Ren Lu G&G
Figure 4. Representative infrared spectra from two sectors (indicated by blue and red crosses) demonstrate distinct type Ib and type IIa characteristics within this synthetic diamond wafer. The photo (lower left), DiamondView image from deep UV excitation (lower middle), and EPR map (lower right) show correlation of regions with various concentration of nitrogen.
Chemical, Structural, and Color Variation. Colored stones are often zoned due to variation in chemical composition, chromophore distribution, and even microscopic inclusions such as clouds. This example of tourmaline exhibits distinct zones of dark green, light green and pink. Quantitative chemical analysis from LA-ICP-MS (laser ablation–inductively coupled plasma–mass spectrometry) indicates an elbaite bulk composition with variation in trace elements responsible for the color zones (author’s personal data). Further analysis of the correlation between hydroxyl (OH), color, and trace-element variation provides insight into the color origin of tourmaline (figures 5–7).

Ren Lu G&G
Figure 5. Infrared mapping data of tourmaline show correlation between hydroxyl (OH) variation and color zoning. A thin, doubly polished wafer with 0.27 mm thickness was prepared for quantitative analysis (indicated by the yellow box in the center photo). Infrared mapping spectra and correlating data on trace-element distribution using LA-ICP-MS were collected across the wafer.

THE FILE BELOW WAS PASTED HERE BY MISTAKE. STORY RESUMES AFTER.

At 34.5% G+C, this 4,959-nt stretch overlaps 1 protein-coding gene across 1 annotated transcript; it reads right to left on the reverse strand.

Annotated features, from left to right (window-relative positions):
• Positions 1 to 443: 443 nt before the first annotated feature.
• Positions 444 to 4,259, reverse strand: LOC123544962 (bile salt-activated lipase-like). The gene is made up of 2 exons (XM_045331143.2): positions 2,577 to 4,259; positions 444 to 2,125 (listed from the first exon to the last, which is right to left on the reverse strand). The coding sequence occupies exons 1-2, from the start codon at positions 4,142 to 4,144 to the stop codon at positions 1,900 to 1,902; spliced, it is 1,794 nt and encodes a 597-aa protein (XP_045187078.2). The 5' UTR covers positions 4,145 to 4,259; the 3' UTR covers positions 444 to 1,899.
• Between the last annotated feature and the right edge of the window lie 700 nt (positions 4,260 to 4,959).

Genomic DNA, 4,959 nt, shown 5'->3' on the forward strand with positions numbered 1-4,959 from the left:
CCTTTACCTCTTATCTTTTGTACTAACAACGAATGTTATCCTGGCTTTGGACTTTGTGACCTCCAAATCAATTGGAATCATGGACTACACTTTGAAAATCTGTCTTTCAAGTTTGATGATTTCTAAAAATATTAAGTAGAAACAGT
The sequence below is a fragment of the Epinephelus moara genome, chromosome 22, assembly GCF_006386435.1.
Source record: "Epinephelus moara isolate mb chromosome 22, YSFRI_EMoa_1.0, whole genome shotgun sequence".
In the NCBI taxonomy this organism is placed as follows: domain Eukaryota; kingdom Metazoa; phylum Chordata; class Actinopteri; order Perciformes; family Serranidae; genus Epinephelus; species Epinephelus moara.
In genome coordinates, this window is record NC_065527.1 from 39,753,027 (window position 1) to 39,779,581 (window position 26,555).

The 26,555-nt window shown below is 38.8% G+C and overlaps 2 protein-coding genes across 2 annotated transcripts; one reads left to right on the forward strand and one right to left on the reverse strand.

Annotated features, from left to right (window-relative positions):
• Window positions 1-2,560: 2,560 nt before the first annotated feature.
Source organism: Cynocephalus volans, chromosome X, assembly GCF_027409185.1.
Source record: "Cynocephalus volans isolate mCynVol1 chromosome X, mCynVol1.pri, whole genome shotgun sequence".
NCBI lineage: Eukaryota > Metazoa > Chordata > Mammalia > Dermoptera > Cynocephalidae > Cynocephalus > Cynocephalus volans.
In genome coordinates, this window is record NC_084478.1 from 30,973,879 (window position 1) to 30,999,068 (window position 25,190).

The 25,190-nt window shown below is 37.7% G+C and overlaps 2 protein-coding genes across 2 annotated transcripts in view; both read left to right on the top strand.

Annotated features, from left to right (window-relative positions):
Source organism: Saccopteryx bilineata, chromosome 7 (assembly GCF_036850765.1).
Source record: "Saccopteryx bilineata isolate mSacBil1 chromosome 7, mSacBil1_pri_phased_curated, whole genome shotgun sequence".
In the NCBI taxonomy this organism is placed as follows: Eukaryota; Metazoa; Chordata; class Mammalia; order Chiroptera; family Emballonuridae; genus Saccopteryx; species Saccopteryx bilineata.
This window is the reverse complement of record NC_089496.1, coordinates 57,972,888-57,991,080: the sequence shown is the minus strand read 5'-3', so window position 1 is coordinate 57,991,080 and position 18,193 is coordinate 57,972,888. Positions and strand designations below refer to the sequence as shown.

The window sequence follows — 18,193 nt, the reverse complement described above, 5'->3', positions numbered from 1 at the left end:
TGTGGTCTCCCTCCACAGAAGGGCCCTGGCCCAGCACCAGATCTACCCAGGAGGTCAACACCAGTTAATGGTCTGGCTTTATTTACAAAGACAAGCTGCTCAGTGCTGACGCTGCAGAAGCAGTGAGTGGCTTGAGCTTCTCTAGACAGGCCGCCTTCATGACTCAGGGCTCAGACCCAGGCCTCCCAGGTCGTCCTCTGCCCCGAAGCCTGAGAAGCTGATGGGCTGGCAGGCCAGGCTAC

Ren Lu GG
Figure 6. Tourmaline is a boron-bearing mineral with a rather complex crystal structure and multiple structural components (based on MacDonald and Hawthorne, 1995). In the set of mapping data (figure 5), hydroxyl (OH) variation is revealed and can be correlated to LA-ICP-MS chemical analysis for a better understanding of the incorporation mechanism of hydrogen.
Ren Lu GG
Figure 7. Variation in the hydroxyl (OH) spectral region near 3600 cm-1 is shown with correlating zones in the tourmaline wafer (right). Each absorption band is associated with a slight variation of local crystal structural and chemical environment surrounding a hydrogen atom (figure 6).
Other Possibilities. Modern infrared systems equipped with modular optics can be combined with other analyses, such as optical spectroscopy when suitable external light sources and detectors are fitted. Furthermore, highly sophisticated software can perform quantitative analysis of spectral features, such as the ratios and principal components of species in a material.


Infrared microscopy is a well-established technique with widespread applications in routine gemological testing and research. Its micrometer-level spatial resolution extends infrared spectroscopy to the microscopic world of gemstones. The microscopic and quantitative aspect facilitates coordinated study with other spectroscopic techniques (e.g., Raman and UV-visible) and methods of chemical analysis (e.g., LA-ICP-MS). This will undoubtedly further our understanding of a gem’s characteristics, growth history, and color origin.